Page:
Whether it is a single member LLC or a multiple member LLC, how the operating agreement is written will make a big difference in how practical the charging order protection really is. There are lots of little tricks and poison pills that can be inserted into the language of an LLC operating agreement to make it hard for a creditor to get any traction other than a charging order when they are coming after the LLC.

Your operating agreement should define these relationships. Use my Free LLC Operating Agreement as a second opinion for the operating agreement you’ve got. If you are serious about the protection your LLC gives you, spend the extra couple of dollars for the Complete Operating Agreement and get the two hour audio tutorial I have prepared to go along with the advanced version of the free operating agreement. It will help you with the multi member LLC concepts.

I am amazed at the number of people who tie their whole life up working to make their LLC work and have no clue what charging order protection is and could care less whether they even have an LLC operating agreement. That makes life easy for me as an attorney. No operating agreement – no asset protection.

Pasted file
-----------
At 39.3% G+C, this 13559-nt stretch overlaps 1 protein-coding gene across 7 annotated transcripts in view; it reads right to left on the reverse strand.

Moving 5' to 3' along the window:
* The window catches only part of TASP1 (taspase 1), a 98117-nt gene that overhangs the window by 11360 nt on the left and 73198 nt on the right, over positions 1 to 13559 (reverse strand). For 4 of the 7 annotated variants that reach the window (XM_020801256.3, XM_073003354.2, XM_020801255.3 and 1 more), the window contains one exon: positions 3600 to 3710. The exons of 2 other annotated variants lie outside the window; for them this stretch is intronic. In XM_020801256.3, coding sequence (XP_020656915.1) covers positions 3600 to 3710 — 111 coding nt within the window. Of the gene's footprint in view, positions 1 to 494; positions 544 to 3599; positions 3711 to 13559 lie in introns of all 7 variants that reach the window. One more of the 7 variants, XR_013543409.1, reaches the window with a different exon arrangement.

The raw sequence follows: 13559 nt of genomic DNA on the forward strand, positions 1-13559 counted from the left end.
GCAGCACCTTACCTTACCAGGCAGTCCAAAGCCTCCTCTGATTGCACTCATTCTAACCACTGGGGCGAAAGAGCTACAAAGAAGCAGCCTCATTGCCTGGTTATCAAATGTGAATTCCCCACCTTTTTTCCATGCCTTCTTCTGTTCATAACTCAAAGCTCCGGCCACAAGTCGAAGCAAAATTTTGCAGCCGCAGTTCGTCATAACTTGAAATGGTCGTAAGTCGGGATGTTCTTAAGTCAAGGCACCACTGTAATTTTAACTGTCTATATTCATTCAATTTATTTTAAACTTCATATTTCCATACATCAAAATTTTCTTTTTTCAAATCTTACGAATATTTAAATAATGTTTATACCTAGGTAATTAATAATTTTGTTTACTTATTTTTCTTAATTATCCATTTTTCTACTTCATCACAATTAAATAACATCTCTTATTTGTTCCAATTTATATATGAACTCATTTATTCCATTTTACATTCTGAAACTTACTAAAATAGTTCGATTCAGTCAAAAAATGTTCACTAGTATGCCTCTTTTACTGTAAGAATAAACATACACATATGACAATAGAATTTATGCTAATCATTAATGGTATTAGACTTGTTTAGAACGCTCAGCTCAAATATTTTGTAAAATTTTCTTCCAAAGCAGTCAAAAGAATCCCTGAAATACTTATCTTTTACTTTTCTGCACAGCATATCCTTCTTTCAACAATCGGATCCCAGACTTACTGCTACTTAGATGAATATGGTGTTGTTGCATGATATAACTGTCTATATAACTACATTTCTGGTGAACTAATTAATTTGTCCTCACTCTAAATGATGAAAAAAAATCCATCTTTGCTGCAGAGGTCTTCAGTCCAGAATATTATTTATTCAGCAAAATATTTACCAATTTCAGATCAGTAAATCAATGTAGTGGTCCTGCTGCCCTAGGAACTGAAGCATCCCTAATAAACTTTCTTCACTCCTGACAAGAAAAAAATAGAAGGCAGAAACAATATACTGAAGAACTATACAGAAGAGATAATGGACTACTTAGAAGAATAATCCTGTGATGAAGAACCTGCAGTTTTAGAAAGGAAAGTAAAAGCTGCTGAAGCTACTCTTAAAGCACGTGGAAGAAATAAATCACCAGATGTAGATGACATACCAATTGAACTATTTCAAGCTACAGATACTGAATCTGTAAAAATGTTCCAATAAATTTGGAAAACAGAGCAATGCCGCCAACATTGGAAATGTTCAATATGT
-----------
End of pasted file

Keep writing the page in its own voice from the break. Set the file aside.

You’ve got to understand the corporate shield, charging order protection and all the “corporate formalities” that a corporation and an LLC needs to follow. Yes, your multi member LLC has to follow the formalities too, or you don’t get the advertised asset protection. That makes life easy for me and the other attorneys if you screw up. Take a minute to look at your documents and make sure you’re getting the asset protection you expect.

  1. I want to start an LLC in NJ. My sisters both own LLC’s and are both are taxed as Partnership with their spouses. What is the best avenue to take in forming my LLC. I am married and have 3 kids and my father-in-law lives with us as well. So how can I keep the business in the family but still be able to be have protection in court?

    • Francesco,

      In New Jersey you and your spouse are separate economic units. You could put your spouse as a member in the LLC and have it taxed as a partnership. Just make sure that your spouse takes an active role in the company.